my stomache hasn't exploded.
my limbs haven't dropped off.
im not a junkie.
im not a serial killer.
im not a benefit cheat.
and yes, I eat humous.
and vegetables.
and fruit!
and sometimes I still eat sweets and crisps.

I think it is worth pointing out though that something like a picnic is a great way to take the focus of eating as its fun and its different and if someone has a very fussy eater it may well be something they try. And whereas many people suggest (depending on age of child) making a healthy meal and offering no alternative and just taking it away after a set time whether its eaten or not. In extreme cases its suggested that the child be given something it's definitely going to eat so he or she is not upset and stressed and just has the option with no pressure to try other things when ready. Not saying that's what was happening with this baby. But next time you see a picnic full of what you deem "crap" it's worth thinking that there may be a story behind it.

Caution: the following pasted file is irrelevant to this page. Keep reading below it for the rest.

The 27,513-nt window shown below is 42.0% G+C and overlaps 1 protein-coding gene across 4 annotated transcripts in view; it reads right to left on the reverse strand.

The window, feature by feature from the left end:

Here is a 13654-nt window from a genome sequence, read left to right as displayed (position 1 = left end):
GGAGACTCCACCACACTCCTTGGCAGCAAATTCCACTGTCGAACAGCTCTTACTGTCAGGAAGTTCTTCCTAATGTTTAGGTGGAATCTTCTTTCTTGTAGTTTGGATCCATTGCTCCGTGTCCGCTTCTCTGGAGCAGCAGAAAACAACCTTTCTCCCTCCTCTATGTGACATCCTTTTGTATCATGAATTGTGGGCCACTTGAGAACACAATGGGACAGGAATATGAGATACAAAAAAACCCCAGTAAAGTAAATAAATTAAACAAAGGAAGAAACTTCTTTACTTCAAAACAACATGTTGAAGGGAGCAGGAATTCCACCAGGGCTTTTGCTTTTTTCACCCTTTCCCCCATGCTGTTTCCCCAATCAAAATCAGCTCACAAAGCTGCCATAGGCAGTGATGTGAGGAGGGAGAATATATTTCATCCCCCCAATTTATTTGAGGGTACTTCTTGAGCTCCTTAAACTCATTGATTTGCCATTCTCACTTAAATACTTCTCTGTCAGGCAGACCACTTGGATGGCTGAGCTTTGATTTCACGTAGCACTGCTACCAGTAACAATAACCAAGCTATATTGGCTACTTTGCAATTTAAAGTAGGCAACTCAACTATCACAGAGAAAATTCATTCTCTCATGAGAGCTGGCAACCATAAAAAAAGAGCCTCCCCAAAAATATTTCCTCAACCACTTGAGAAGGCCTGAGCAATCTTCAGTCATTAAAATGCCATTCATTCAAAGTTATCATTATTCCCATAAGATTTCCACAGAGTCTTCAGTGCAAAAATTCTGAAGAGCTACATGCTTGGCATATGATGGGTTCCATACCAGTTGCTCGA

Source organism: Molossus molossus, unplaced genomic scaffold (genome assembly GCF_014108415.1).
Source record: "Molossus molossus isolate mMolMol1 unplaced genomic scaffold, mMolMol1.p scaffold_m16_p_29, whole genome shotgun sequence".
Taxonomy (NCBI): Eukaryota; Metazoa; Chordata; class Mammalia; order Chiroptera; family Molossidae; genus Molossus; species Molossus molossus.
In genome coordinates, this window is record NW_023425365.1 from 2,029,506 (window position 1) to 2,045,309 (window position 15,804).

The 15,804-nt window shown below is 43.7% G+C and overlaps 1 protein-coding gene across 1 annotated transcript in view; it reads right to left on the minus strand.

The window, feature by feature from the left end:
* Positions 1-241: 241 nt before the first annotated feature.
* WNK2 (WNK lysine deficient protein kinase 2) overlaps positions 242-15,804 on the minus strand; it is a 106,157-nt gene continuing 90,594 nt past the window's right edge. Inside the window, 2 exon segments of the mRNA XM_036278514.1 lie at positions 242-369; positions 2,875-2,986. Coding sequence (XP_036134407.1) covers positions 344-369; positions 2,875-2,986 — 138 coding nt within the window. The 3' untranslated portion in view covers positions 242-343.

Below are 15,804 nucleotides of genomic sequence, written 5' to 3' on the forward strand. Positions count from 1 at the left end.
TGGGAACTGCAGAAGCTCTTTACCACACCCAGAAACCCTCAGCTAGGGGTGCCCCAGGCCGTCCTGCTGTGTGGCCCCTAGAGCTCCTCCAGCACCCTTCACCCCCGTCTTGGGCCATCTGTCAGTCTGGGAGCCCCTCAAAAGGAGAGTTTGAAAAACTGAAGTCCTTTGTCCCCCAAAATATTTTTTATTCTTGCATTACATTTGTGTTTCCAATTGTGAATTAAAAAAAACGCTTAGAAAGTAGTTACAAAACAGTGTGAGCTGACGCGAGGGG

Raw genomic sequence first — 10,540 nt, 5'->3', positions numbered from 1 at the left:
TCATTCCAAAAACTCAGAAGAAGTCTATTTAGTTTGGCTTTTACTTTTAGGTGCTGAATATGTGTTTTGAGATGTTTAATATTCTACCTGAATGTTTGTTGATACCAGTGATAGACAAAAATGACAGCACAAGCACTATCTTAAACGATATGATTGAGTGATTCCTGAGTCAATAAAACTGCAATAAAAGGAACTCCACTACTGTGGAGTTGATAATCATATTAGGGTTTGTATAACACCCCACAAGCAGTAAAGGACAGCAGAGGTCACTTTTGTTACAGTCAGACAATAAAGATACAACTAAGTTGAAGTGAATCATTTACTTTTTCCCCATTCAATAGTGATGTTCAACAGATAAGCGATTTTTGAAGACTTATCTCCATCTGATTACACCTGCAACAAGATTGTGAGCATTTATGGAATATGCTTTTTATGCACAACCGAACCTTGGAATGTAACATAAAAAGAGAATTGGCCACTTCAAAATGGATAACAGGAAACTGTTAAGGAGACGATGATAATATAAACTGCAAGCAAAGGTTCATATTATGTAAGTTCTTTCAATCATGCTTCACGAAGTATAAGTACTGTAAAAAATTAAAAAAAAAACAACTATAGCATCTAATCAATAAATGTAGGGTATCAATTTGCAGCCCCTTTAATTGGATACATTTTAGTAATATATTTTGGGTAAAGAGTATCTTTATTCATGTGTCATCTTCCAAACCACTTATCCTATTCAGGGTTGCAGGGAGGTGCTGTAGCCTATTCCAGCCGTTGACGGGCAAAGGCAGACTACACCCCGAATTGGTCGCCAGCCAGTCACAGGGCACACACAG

Pobblewhohasnotoes Sat 24-Aug-13 07:36:31

My 18 month old ate chicken nuggets and chips from BK in a service station yesterday whilst we stopped off on a horrible journey on the motorway. Clutch your pearls at that. He also ate a banana and drank water.

One snapshot is not representative of someone's life.

RoxyFox211 Sat 24-Aug-13 07:18:21

Lol, I suppose it's pretty bad to have that all in one go! But spread out over birthday parties I reckon dd eats a lot worse, mainly because of having unlimited access to the food table and it being a complete nightmare to try and regulate whilst everyone else just tucks in.
It's one day. (and not really anyone else's business I guess).

Fakebook Sat 24-Aug-13 00:33:17

There's 10mg of caffeine per 100ml of coca cola, which is about how much ds had. As long as you don't put a teat at the end of a bottle and feed the whole 350ml to the child, they'll be fine.

mykingdomforasleep Sat 24-Aug-13 00:14:21

I'd be judgy about the coke more than sweets because of the caffeine.

Fakebook Sat 24-Aug-13 00:02:49

Coke for a 19 month old, really? I don't give a shit if hat makes me sound judgey

Yes, why? We don't buy coke in our house unless I'm having a craving. My children are given 3 healthy meals a day with plain water or juice. My dd practically lives on fruit and salads and they both are a healthy weight and have clean teeth and (touch wood) hardly ever get ill, apart from the odd cold once in a while.